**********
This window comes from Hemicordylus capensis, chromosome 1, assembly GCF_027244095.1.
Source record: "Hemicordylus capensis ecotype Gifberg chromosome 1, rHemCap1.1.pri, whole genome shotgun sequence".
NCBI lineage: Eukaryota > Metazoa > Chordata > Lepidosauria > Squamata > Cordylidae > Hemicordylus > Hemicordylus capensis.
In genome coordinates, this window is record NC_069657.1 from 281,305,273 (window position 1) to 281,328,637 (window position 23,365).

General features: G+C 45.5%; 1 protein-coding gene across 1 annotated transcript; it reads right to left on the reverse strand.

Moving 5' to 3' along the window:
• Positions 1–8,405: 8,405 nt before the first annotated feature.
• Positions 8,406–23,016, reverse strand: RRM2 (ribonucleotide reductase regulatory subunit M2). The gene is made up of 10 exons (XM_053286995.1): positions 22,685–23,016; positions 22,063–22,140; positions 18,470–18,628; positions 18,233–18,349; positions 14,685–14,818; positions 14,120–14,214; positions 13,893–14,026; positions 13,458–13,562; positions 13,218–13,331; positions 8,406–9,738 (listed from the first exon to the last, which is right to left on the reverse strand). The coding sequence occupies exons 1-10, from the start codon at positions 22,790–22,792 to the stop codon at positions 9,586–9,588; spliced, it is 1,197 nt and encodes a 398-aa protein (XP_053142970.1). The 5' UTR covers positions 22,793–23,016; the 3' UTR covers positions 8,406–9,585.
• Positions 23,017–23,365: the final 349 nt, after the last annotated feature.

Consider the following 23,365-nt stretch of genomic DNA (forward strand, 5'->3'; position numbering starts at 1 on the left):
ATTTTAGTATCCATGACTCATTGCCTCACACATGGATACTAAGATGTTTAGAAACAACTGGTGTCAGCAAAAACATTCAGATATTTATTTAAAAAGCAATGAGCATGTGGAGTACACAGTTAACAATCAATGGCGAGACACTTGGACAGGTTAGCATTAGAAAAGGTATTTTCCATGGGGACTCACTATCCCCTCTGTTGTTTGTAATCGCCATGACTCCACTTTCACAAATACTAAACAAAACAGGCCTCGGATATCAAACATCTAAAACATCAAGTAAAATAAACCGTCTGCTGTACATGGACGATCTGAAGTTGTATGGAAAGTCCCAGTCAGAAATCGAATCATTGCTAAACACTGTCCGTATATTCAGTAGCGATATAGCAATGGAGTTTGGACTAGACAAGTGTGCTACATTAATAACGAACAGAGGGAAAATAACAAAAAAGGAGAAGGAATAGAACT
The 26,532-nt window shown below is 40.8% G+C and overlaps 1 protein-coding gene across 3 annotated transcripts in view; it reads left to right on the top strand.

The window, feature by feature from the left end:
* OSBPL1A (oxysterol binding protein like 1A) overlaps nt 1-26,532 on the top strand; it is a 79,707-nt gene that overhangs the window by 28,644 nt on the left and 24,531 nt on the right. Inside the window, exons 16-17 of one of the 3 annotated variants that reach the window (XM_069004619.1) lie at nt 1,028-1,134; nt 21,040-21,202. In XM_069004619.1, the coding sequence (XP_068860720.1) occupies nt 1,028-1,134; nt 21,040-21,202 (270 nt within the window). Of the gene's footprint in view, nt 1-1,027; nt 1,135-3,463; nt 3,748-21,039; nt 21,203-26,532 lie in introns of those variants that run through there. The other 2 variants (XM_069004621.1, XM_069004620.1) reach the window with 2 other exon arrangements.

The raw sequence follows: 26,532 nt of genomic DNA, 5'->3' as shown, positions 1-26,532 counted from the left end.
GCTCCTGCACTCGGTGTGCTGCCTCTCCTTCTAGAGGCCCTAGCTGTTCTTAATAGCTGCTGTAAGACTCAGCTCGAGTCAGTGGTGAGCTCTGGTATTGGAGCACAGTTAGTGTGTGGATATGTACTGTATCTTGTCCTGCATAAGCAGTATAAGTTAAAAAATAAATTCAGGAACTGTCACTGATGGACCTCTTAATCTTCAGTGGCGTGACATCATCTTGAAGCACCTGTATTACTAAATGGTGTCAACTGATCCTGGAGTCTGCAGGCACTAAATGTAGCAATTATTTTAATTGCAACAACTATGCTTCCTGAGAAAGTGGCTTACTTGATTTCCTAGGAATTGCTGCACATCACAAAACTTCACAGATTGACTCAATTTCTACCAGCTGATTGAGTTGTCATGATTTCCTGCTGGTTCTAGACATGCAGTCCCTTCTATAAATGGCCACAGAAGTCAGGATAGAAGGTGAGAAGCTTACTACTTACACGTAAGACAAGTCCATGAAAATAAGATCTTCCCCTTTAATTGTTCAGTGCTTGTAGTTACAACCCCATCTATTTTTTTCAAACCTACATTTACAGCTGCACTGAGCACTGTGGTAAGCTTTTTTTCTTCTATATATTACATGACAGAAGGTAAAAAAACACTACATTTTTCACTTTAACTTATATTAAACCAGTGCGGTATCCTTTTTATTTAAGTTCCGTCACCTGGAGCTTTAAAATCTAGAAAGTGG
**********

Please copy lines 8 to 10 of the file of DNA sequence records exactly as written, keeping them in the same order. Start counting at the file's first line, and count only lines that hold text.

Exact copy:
• Positions 8,406–23,016, reverse strand: RRM2 (ribonucleotide reductase regulatory subunit M2). The gene is made up of 10 exons (XM_053286995.1): positions 22,685–23,016; positions 22,063–22,140; positions 18,470–18,628; positions 18,233–18,349; positions 14,685–14,818; positions 14,120–14,214; positions 13,893–14,026; positions 13,458–13,562; positions 13,218–13,331; positions 8,406–9,738 (listed from the first exon to the last, which is right to left on the reverse strand). The coding sequence occupies exons 1-10, from the start codon at positions 22,790–22,792 to the stop codon at positions 9,586–9,588; spliced, it is 1,197 nt and encodes a 398-aa protein (XP_053142970.1). The 5' UTR covers positions 22,793–23,016; the 3' UTR covers positions 8,406–9,585.
• Positions 23,017–23,365: the final 349 nt, after the last annotated feature.

Consider the following 23,365-nt stretch of genomic DNA (forward strand, 5'->3'; position numbering starts at 1 on the left):